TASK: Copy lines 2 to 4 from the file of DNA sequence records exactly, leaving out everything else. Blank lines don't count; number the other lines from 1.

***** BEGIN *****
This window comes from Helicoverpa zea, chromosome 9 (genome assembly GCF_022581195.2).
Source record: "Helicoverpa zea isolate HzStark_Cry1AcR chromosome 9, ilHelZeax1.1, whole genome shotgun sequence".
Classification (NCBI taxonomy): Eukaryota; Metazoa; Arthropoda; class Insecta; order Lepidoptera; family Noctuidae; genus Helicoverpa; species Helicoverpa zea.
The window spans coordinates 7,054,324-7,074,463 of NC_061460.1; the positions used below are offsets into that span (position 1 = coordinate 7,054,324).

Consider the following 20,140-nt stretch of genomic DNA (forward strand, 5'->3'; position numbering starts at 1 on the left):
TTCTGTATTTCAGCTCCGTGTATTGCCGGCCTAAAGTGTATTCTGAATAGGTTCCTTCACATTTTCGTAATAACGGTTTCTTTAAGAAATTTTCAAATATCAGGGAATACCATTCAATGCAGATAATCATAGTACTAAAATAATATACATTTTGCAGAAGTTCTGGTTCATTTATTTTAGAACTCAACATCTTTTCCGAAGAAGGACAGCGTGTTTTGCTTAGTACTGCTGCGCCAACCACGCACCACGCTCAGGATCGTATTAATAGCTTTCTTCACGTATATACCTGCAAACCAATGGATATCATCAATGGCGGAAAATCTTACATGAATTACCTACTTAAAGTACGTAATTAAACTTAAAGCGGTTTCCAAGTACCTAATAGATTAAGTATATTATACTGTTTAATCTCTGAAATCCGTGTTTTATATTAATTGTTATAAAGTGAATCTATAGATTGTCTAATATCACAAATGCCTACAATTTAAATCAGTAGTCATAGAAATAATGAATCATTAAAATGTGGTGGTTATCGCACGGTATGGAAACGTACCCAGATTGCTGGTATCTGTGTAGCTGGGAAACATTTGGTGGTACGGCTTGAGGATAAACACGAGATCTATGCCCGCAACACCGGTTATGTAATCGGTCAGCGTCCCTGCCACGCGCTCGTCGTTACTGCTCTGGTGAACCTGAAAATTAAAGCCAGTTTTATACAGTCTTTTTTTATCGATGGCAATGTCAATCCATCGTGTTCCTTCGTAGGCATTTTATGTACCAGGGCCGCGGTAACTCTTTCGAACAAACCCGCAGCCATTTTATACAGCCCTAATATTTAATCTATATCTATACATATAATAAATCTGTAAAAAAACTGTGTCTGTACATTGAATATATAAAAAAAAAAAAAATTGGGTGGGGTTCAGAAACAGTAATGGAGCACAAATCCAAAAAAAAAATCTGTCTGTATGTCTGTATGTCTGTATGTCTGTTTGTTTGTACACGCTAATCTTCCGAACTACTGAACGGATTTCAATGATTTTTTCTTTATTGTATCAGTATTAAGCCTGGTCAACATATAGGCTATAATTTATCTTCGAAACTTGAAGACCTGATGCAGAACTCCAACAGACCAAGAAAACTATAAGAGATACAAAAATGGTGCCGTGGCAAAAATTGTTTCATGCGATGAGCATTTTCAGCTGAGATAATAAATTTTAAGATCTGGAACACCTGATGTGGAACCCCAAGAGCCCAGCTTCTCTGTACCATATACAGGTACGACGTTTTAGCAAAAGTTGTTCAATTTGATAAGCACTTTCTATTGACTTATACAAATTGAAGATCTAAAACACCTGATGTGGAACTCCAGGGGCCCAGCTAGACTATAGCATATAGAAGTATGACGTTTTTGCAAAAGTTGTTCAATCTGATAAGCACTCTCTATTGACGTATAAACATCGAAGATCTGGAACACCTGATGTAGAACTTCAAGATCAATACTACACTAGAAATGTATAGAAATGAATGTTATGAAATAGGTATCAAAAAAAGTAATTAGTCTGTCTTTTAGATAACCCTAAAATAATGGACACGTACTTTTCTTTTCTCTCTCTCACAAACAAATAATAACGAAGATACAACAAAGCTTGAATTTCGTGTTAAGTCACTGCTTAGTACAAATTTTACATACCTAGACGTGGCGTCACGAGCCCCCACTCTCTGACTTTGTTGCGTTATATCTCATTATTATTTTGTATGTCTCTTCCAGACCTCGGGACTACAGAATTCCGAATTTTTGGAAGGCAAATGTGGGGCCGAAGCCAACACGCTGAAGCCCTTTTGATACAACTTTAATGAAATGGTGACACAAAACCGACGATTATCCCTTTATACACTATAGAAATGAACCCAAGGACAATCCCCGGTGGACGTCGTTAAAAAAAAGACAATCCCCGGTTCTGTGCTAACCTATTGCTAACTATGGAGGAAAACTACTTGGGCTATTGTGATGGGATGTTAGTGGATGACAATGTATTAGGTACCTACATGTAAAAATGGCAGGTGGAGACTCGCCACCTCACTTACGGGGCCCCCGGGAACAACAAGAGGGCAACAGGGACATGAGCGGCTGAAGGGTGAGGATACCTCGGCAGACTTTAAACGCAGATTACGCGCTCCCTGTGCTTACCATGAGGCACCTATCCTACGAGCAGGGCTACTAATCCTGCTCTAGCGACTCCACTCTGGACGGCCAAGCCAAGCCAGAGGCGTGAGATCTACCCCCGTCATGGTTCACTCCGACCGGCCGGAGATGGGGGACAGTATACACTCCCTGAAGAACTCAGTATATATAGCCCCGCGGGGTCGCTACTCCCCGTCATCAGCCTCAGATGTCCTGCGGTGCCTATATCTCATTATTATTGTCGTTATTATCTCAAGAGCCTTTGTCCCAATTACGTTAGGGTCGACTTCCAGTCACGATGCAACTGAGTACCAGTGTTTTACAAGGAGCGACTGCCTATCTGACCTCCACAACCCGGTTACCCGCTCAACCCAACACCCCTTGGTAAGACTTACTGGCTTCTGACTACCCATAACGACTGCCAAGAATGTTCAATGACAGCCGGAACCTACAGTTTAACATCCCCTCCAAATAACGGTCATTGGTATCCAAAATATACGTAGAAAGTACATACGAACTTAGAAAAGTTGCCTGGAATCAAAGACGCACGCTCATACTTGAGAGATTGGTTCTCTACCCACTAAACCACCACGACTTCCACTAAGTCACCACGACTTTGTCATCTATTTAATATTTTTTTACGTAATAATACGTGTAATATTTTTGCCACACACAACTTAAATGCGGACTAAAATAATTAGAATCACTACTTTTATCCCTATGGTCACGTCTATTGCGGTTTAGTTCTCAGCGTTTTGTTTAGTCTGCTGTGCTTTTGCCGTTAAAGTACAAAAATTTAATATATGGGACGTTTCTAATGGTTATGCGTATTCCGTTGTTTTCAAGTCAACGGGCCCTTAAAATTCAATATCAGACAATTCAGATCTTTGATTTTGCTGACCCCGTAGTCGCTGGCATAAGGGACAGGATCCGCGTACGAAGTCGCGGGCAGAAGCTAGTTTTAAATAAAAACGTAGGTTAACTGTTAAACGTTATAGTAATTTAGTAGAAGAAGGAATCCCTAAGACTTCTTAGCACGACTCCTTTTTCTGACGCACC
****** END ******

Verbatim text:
Source record: "Helicoverpa zea isolate HzStark_Cry1AcR chromosome 9, ilHelZeax1.1, whole genome shotgun sequence".
Classification (NCBI taxonomy): Eukaryota; Metazoa; Arthropoda; class Insecta; order Lepidoptera; family Noctuidae; genus Helicoverpa; species Helicoverpa zea.
The window spans coordinates 7,054,324-7,074,463 of NC_061460.1; the positions used below are offsets into that span (position 1 = coordinate 7,054,324).